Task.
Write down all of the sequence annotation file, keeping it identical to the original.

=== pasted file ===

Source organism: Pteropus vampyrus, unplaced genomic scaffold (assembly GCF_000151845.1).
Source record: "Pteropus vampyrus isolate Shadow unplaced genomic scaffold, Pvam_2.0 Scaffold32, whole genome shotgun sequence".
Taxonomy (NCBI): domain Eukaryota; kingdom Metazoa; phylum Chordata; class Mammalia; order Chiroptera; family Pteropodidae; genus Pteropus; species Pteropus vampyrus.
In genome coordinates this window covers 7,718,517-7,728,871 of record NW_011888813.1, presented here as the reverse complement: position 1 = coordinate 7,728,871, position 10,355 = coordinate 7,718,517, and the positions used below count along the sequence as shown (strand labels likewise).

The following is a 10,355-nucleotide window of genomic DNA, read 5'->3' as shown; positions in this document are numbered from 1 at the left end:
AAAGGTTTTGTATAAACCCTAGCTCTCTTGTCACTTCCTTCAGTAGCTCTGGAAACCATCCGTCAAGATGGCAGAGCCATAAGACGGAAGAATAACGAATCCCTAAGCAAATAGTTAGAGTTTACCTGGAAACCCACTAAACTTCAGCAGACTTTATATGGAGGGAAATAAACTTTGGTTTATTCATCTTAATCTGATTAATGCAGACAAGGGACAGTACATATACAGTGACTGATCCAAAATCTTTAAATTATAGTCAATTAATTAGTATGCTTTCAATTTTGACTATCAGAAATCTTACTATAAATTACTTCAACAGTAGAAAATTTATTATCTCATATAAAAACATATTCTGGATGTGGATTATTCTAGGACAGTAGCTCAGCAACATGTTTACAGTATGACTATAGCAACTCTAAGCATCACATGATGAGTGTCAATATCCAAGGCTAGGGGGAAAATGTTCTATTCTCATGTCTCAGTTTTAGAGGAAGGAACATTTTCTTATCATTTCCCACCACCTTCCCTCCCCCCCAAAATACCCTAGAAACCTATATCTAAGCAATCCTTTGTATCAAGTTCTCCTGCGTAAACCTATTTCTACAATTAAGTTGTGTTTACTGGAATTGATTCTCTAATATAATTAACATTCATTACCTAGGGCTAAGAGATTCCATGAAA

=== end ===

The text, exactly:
Source organism: Pteropus vampyrus, unplaced genomic scaffold (assembly GCF_000151845.1).
Source record: "Pteropus vampyrus isolate Shadow unplaced genomic scaffold, Pvam_2.0 Scaffold32, whole genome shotgun sequence".
Taxonomy (NCBI): domain Eukaryota; kingdom Metazoa; phylum Chordata; class Mammalia; order Chiroptera; family Pteropodidae; genus Pteropus; species Pteropus vampyrus.
In genome coordinates this window covers 7,718,517-7,728,871 of record NW_011888813.1, presented here as the reverse complement: position 1 = coordinate 7,728,871, position 10,355 = coordinate 7,718,517, and the positions used below count along the sequence as shown (strand labels likewise).

The following is a 10,355-nucleotide window of genomic DNA, read 5'->3' as shown; positions in this document are numbered from 1 at the left end:
AAAGGTTTTGTATAAACCCTAGCTCTCTTGTCACTTCCTTCAGTAGCTCTGGAAACCATCCGTCAAGATGGCAGAGCCATAAGACGGAAGAATAACGAATCCCTAAGCAAATAGTTAGAGTTTACCTGGAAACCCACTAAACTTCAGCAGACTTTATATGGAGGGAAATAAACTTTGGTTTATTCATCTTAATCTGATTAATGCAGACAAGGGACAGTACATATACAGTGACTGATCCAAAATCTTTAAATTATAGTCAATTAATTAGTATGCTTTCAATTTTGACTATCAGAAATCTTACTATAAATTACTTCAACAGTAGAAAATTTATTATCTCATATAAAAACATATTCTGGATGTGGATTATTCTAGGACAGTAGCTCAGCAACATGTTTACAGTATGACTATAGCAACTCTAAGCATCACATGATGAGTGTCAATATCCAAGGCTAGGGGGAAAATGTTCTATTCTCATGTCTCAGTTTTAGAGGAAGGAACATTTTCTTATCATTTCCCACCACCTTCCCTCCCCCCCAAAATACCCTAGAAACCTATATCTAAGCAATCCTTTGTATCAAGTTCTCCTGCGTAAACCTATTTCTACAATTAAGTTGTGTTTACTGGAATTGATTCTCTAATATAATTAACATTCATTACCTAGGGCTAAGAGATTCCATGAAA